In August 2019, three women were strolling along the beach of Encinitas, California, north of San Diego, when the oceanfront bluff unexpectedly crumbled, showering them with tonnes of sandstone. One of the women, who had been celebrating her recovery from breast cancer, was killed instantly, while her sister and niece later died in the hospital.
That tragic event was neither the first nor the last bluff collapse in a scenic and densely populated, yet precarious, coastal region. Just a few kilometers to the south in Del Mar, a bluff collapsed following a rainstorm in 2016, undermining a busy coastal roadway. Sections of beachside cliffs came crashing down in the area in 2018, too, though no injuries were reported. In February this year, another bluff collapsed—along with the aging sea wall intended to hold it back—about 10 meters from the rail line that links San Diego and Los Angeles and serves nearly eight million passengers and numerous freight trains annually.
Collapsing coastal bluffs are a threat wherever waves, earthquakes, and intense rainstorms can destabilize steep seaside terrain, and with sea levels rising, this risk is increasing. It is a pronounced risk throughout many areas along the Pacific coast of North America, especially in Southern California. Considering that many lives, homes, and vital infrastructure are at stake, scientists have been trying to figure out exactly what causes such cliffs to fall.
Adam Young, a marine geologist at Scripps Institution of Oceanography at the University of California San Diego, is developing a tool that could eventually be used to predict bluff collapses in order to better protect lives and property. He and his team have spent three years driving up and down a 2.5-kilometer stretch of the coast near Del Mar, firing a sensitive lidar laser mounted atop their research truck at the cliffsides. Through repeat measurements, the equipment can track tiny shifts in the ground, and by taking measurements over years the team is giving a warning of potentially vulnerable coastal areas.
Young and his team have focused on two main processes as they map the coastal bluffs: the relentless erosion of the lower layers of rock by the crashing waves, and the gradual wearing away of the upper layers of soil by rainstorms and seeping groundwater. Both can undermine, sometimes subtly, the stability of a cliff.
While using lidar is a common approach to studying unstable terrain, with measurements often taken from research airplanes once or twice a year, Young’s efforts have added a new twist. “The main thing new here is doing the high-resolution survey every week, which allows us to isolate time periods of when waves are hitting the cliff, or when there’s rainfall, giving us a better idea of how these different processes are acting on the cliff,” he says.
It’s important to understand the particular qualities of rainstorms, waves, and groundwater that result in erosion and trigger landslides, especially in the context of the coastal changes scientists anticipate as sea levels rise farther, Young says.
While lidar observations can’t indicate exactly when a cliff is going to collapse, Gary Griggs, a geologist at the University of California, Santa Cruz, says it can be used to pinpoint particularly vulnerable spots and make general predictions, such as that a section of cliff will collapse within the next 50 years. He’s unsure, however, whether one can make more precise predictions. Young agrees that it’s difficult, but he expects his new approach will ultimately help improve predictions.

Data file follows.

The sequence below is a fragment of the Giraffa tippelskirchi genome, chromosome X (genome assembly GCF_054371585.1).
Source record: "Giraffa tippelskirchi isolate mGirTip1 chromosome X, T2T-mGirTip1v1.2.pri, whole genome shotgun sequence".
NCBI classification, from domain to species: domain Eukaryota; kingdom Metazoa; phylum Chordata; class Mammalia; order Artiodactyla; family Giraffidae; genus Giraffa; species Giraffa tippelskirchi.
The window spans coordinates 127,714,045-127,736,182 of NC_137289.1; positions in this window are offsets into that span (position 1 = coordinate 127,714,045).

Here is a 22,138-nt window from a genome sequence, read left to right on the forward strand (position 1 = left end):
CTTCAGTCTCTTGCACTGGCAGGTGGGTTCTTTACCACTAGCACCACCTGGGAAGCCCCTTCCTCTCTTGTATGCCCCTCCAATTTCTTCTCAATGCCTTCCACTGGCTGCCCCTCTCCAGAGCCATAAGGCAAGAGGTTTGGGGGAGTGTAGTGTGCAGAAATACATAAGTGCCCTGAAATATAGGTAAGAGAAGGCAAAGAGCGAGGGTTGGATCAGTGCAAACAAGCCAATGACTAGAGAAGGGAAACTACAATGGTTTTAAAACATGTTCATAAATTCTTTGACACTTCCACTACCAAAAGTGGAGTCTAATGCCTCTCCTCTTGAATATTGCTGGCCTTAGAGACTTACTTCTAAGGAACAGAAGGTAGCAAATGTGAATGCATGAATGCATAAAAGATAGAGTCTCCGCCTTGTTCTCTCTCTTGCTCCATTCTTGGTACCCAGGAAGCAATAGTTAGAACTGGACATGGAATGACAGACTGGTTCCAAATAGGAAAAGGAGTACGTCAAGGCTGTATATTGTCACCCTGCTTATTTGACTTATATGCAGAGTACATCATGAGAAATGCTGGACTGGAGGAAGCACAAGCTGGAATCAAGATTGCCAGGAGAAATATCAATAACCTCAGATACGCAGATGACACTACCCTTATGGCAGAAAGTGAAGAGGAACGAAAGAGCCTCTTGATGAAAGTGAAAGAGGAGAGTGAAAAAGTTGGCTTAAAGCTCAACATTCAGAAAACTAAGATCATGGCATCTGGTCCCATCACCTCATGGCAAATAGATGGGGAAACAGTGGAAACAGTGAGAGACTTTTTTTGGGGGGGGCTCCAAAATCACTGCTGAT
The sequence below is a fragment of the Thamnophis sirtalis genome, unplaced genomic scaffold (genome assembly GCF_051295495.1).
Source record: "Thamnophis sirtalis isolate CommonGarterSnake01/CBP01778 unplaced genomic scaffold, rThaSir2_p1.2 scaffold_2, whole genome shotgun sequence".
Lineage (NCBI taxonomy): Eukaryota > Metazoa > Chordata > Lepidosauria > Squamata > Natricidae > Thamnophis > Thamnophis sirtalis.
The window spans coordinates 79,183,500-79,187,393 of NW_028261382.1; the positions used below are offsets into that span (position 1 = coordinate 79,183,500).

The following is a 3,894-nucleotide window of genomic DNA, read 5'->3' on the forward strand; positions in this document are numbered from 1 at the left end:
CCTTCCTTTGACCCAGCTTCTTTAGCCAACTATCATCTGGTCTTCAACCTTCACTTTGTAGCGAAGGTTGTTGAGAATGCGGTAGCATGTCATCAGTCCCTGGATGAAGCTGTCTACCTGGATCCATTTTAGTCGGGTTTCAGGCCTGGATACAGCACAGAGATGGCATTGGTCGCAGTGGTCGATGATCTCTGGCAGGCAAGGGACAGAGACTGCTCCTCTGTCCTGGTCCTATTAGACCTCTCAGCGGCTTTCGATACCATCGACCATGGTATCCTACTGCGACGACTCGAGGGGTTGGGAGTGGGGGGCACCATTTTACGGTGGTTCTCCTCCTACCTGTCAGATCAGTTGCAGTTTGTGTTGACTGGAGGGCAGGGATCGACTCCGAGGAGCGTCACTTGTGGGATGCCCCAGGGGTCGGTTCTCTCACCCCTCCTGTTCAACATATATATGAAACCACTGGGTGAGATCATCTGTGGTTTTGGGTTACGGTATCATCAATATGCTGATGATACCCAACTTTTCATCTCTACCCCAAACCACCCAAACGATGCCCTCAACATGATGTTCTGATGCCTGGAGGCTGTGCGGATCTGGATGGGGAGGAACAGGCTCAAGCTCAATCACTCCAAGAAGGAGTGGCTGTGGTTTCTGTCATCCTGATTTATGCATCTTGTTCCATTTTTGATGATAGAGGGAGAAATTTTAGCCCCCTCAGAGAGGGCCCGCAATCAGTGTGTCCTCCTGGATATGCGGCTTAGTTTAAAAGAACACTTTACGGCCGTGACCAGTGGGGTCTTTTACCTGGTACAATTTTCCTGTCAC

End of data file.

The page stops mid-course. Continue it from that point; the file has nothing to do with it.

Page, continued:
The data from Young’s research and similar surveys is informing local officials, state authorities, and property owners, many of whom are looking for strategies for adapting to a future with more erosion, and erosion at higher elevations as the ocean rises.
In some places, erosion will eventually make it uneconomical to stay, says Charles Colgan, the research director at the Center for the Blue Economy at the Middlebury Institute of International Studies at Monterey in California. Long before one’s property topples into the ocean, the cost and time of annual repairs and maintenance to clean up will become unmanageable, he says.
According to a 2018 study led by Colgan, the economic threat to Southern California stems less from big storms than frequent small ones, which are becoming more common. “The combination of erosion and sea level rise is what’s going to do in much of the San Diego County coast. It makes sense considering you have a lot of high-value property sitting up on those cliffs.”
Ultimately, infrastructure, including houses, roads and rail lines, entire city blocks, and possibly even a desalination plant and a decommissioned nuclear power plant, will have to be moved. Homeowners in the region have balked at the term managed retreat, but regardless of what it’s called, some kind of community relocation will have to happen, he argues.
Historically, says Griggs, people along the California coastline have used armor, such as wooden, concrete, or riprap sea walls and other structures, to fortify eroding cliffs, while adding sand to beaches that are being washed away. This armor is costly to build and requires periodic maintenance, and in many areas, even the densest armoring won’t be sufficient. “I think those days are over in California, and in some other states as well,” he says.
That means people now have to decide between retreating or continually rolling the dice with coastal landslides. “In the long run, there’s no way to hold back the Pacific Ocean,” Griggs says. It comes down to the question, he says, “What risk are you willing to accept?”
This article is from Hakai Magazine, an online publication about science and society in coastal ecosystems. Read more stories like this at hakaimagazine.com.
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